# Correlation energy

Correlation energy is usually defined as the difference in energy between a higher level theory method, such as MP2 or CCSD, and the reference Hartree-Fock (HF). It is an important amount of the exact total energy that has major implications for prediction of properties or energy differences.

In ORCA, there are several methods implemented that compute or take this part into account, here we will discuss three of them: Møller–Plesset perturbation theory (MP2); double-hybrid DFT (DHDF) and coupled cluster (CC), using the singlet-triplet gap of methylene as a benchmark [Shavit1985]:

This is an unusual example where the ground triplet state is more stable than the singlet. Here the HF theory fails badly, and the the experimental properties were measured to good accuracy.

## Møller–Plesset perturbation theory (MP2)

We start by computing the refence geometries for the singlet and triplet states using the DHDF B2PLYP, which is known to reproduce experimental geometries accurately [Grimme2006]:

```
!RI-B2PLYP DEF2-TZVPP DEF2-TZVPP/C OPT
* xyz 0 1
C 0.000000 0.000000 -0.092116
H -0.905815 0.000000 0.548403
H 0.905815 0.000000 0.548403
*
```

or:

```
!RI-B2PLYP DEF2-TZVPP DEF2-TZVPP/C OPT
* xyzFILE 0 3 guess_CH2.xyz
```

and the calculated bond angle found for the triplet is 134°, exactly the same found in the experiment [Shavit1985]

Now let's compute the adiabatic singlet-triplet energy difference using MP2 and the previously optimized structure for both singlets and triplets:

```
!MP2 DEF2-QZVPP
* xyz 0 1
C 0.000000 0.000000 -0.129289
H -0.859359 0.000000 0.566990
H 0.859359 0.000000 0.566990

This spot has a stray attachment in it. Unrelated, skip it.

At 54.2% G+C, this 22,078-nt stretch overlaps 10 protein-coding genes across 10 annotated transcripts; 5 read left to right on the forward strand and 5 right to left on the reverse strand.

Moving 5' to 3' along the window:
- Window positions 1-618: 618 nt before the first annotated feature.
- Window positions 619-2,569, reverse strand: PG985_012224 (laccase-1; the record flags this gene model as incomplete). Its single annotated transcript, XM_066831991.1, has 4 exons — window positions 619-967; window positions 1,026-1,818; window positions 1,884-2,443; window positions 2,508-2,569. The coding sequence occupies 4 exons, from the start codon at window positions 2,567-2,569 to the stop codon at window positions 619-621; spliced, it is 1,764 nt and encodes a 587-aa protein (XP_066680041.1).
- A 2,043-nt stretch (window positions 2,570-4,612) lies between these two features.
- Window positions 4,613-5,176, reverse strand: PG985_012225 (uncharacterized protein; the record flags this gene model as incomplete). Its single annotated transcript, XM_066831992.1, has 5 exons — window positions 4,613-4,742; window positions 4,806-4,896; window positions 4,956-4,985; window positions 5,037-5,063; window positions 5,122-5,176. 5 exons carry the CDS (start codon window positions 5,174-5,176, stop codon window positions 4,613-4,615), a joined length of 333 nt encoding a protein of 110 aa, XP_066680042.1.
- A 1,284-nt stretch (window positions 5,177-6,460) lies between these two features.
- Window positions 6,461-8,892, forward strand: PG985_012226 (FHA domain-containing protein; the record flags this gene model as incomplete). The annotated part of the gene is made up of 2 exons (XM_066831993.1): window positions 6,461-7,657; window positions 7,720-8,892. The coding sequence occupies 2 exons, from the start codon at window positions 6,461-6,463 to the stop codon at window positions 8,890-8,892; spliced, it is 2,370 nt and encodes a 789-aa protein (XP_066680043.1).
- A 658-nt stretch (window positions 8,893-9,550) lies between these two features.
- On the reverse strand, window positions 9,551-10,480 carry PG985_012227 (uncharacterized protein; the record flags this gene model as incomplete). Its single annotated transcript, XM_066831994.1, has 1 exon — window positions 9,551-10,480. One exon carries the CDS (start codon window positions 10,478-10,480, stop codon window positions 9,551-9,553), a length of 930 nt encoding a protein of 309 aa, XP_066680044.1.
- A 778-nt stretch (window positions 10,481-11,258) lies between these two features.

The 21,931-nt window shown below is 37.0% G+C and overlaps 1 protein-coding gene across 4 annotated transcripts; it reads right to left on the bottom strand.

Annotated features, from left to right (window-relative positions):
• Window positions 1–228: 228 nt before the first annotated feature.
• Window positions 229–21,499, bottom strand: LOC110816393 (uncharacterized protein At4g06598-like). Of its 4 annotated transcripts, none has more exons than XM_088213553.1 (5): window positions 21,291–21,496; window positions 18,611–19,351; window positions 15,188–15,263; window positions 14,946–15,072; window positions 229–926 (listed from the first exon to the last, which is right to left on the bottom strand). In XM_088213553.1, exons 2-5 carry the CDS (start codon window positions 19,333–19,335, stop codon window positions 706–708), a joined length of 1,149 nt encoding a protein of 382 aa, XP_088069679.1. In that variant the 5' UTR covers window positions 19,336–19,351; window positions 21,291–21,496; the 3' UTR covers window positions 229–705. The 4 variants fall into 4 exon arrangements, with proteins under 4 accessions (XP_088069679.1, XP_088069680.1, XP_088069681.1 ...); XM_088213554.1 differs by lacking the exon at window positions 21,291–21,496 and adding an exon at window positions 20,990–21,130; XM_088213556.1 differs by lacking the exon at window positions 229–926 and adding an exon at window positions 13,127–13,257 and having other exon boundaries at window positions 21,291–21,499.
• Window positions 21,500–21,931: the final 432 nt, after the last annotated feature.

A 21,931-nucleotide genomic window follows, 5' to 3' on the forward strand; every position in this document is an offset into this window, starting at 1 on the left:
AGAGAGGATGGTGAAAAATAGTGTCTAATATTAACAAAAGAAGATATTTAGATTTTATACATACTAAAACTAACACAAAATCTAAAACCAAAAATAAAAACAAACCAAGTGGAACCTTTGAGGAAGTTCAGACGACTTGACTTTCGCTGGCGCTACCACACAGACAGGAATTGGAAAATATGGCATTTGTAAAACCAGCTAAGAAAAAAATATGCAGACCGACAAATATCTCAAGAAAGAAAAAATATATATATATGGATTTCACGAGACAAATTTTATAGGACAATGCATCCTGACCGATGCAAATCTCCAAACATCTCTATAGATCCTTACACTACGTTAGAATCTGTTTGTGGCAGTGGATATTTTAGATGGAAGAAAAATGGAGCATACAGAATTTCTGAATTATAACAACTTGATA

*
```

or:

```
!MP2 DEF2-QZVPP
* xyz 0 3
C -0.000000 0.000000 0.056545
H -0.990707 0.000000 0.474072
H 0.990707 0.000000 0.474072
*
```

Important

It is important to stress here that these *correlated* methods depend strongly on the basis set size, and in principle one should aim for a larger basis when possible, that is why we are using the DEF2-QZVPP basis here.

You will see the MP2 header just after the SCF:

```
------------------------------------------------------------------------------
ORCA MP2
------------------------------------------------------------------------------
Freezing NCore=2 chemical core electrons
----------
MP2 ENERGY (disk based algorithm)
----------
Dimension of the basis ... 117
Memory devoted to MP2 ... 256 MB
Data format for buffers ... DOUBLE
Compression type for matrix containers ... UNCOMPRESSED
```

followed by details related to the necessary integrals:

```
-------------------------------
PARTIAL EXCHANGE TRANSFORMATION
-------------------------------
Transformation type ... one-operator
Generation of integrals (i,mue|j,nue) ... ON
Generation of integrals (mue,kappa|nue,tau)... OFF
Generation of integrals (i,mue|a,nue) ... OFF